have restraint on public sector pay, it has bought us the breathing space


to hire extra staff in prisons where we need to deploy them. We have 2500


additional prison officers coming in, about 1000 of those have been


deployed already. The chief inspector of prisons says prisons


have become unacceptably violent and dangerous places and that is in part


because of the cuts made to the present staff. I don't descend from


the view that this is an unacceptable state of affairs.


There's also too much self harm in prison which means we need to


deliver better mental health assessments and mental healthcare


than we are doing at the moment. Do you accept this is partly due to


prison officer numbers? Let me read you what the just select committee


said. It is not possible to avoid the conclusion that efficiency


savings, staffing shortages and other factors have made a


significant contribution to the deterioration in safety. Are they


right? We need to get numbers up, but we need to do other things too -


improving regimes, get better at detecting illegal drugs and mobile


phones in prisons, and moving capital programme, about ?1.5


million, to close some of these antiquated Victorian prisons and


have new prisons that are easier for staff to manage effectively. I'm not


quite going to let the stuffing thing go yet because the Chief


inspector himself said you need another 8000 staff in prisons. I put


it to you that every single red warning light around your desk from


all of the committees, the reports and statistics is flashing red at


the moment and so as the new Justice Secretary you need an urgent review


of British prisons. I think we have a good strategy for the improvement


of security regimes that was published earlier this year, a


strategy I'm determined to follow through, but one thing... In the


past year alone, assault on staff have risen by 38%. One of the key


objectives is to bring down the level of violence and self harm in


prisons, and a number of policies have been set out to secure that.


Even in just four weeks of doing this job, what struck me is that I


have looked at a lot of reports across my desk and it seems a lot of


recommendations in the past have not been implemented. The actual


situation in prisons is pretty horrific, there was a case in


Norwich last week of a guard being stabbed in the neck and one of the


prisoners said there are so few staff that the prisoners are


safeguarding the staff and not the other way round. I put it to you


that you should say we need to spend more money and fast. I agree the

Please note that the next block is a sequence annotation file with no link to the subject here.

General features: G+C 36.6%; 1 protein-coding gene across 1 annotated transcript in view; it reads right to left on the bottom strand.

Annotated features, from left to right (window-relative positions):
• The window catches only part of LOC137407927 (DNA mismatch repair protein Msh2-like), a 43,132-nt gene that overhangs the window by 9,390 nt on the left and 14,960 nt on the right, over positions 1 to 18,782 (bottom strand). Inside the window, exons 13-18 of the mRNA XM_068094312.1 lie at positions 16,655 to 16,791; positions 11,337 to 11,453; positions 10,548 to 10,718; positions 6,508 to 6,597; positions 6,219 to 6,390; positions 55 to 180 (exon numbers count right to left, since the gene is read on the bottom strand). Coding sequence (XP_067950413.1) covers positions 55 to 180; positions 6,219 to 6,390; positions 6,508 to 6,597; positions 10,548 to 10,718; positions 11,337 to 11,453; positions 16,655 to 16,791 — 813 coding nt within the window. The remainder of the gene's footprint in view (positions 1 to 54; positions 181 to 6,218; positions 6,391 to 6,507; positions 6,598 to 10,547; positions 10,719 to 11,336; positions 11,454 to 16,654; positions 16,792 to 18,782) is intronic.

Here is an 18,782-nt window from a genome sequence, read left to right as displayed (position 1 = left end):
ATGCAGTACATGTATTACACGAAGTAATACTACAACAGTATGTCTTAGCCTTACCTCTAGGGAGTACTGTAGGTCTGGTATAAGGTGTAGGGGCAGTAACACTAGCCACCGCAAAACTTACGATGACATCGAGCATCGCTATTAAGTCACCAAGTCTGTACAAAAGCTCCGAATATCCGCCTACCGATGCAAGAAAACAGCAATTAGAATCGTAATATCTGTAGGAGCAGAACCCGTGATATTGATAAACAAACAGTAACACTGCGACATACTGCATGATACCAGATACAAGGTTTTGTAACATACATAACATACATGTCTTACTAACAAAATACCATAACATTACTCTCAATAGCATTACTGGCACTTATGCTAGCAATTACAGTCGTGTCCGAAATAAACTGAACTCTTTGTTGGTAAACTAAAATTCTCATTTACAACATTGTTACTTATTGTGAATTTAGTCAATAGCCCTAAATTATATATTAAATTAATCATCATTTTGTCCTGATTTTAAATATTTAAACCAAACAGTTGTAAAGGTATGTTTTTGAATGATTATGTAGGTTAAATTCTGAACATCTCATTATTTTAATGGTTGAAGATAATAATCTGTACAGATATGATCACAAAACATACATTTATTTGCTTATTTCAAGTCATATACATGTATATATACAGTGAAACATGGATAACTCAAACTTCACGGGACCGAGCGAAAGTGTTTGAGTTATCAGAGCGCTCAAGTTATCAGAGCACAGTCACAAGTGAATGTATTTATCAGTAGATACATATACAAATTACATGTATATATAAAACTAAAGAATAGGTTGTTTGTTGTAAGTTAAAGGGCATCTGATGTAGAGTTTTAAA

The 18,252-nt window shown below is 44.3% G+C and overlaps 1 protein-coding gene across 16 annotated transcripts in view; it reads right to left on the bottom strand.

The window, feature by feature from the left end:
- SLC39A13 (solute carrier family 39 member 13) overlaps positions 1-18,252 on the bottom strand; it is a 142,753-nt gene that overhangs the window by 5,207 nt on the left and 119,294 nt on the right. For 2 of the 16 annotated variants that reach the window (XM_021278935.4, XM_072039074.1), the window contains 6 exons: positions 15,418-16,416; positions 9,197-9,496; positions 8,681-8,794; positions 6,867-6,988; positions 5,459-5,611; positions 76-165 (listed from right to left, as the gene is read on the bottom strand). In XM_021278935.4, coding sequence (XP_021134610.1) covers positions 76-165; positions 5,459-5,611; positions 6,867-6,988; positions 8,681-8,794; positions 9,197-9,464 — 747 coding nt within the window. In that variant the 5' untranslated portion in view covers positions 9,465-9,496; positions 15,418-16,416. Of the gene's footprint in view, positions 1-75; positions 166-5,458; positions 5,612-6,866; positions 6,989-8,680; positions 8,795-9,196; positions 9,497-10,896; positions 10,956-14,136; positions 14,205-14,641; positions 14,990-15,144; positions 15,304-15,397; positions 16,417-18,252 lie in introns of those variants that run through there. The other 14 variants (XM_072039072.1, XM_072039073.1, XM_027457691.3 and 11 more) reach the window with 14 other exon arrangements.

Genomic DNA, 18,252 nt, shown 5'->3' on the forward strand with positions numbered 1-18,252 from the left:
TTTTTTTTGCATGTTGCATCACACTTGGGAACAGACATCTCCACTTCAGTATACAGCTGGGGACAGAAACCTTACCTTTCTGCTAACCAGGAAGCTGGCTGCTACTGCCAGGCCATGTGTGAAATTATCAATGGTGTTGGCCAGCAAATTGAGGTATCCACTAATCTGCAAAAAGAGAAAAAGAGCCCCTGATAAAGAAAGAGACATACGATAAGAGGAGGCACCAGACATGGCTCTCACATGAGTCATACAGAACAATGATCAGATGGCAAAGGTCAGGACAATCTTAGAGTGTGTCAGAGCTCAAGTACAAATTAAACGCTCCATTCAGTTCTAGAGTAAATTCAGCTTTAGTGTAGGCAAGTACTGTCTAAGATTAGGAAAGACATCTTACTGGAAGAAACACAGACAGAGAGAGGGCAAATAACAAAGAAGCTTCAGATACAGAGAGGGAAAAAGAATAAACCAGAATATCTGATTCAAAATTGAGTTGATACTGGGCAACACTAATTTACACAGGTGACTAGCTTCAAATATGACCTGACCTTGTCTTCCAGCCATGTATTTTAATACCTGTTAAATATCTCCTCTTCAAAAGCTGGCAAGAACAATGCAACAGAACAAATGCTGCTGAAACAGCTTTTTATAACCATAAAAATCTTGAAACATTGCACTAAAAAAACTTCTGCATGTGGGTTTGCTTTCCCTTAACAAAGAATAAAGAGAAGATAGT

levels of violence in prisons are unacceptable, around the Cabinet


table we will be discussing these issues about different priorities,


in the context also in the need to be aware we have to find the funding


of any public spending we agree. Let me turn to Brexit. As I said at the


beginning you were a very fierce supporter of the European Union


during the referendum campaign and we are not told we can have all of


the benefits of single market access without being inside the EU. Can I


tell you what Michel Barnier said about this this week.


I have heard some people in the UK argue that one can leave the single


I have heard some people in the UK argue that one


can leave the single market and build a custom union to achieve


And that is the truth, is it not, but we face a really tough choice


between having the free access to the single market, all of those


advantages, and effectively staying inside the EU despite the referendum


or getting out completely and not having those advantages. I don't


think that what Michel Barnier said in that clip was terribly different


from what the Prime Minister acknowledged the day Article 50 was


triggered in her letter to Donald Tusk, she said we accept we cannot


have some but not accept all of them. David Davis talked about it


being the exact same benefits after leaving and Michel Barnier is making


it clear that can not be the case. We need to try to get the best


possible access for our businesses to Europe and freedom to operate


within the European market and for businesses to do so here, but what


the Government faced was basically a choice. There were two models once


people have taken the decision to leave the EU. One is being in the


economic area like Norway, which means you have to accept freedom of


movement and you must also accept... You pay in. You pay in and all of


the rules you have to implement although you have no seat at the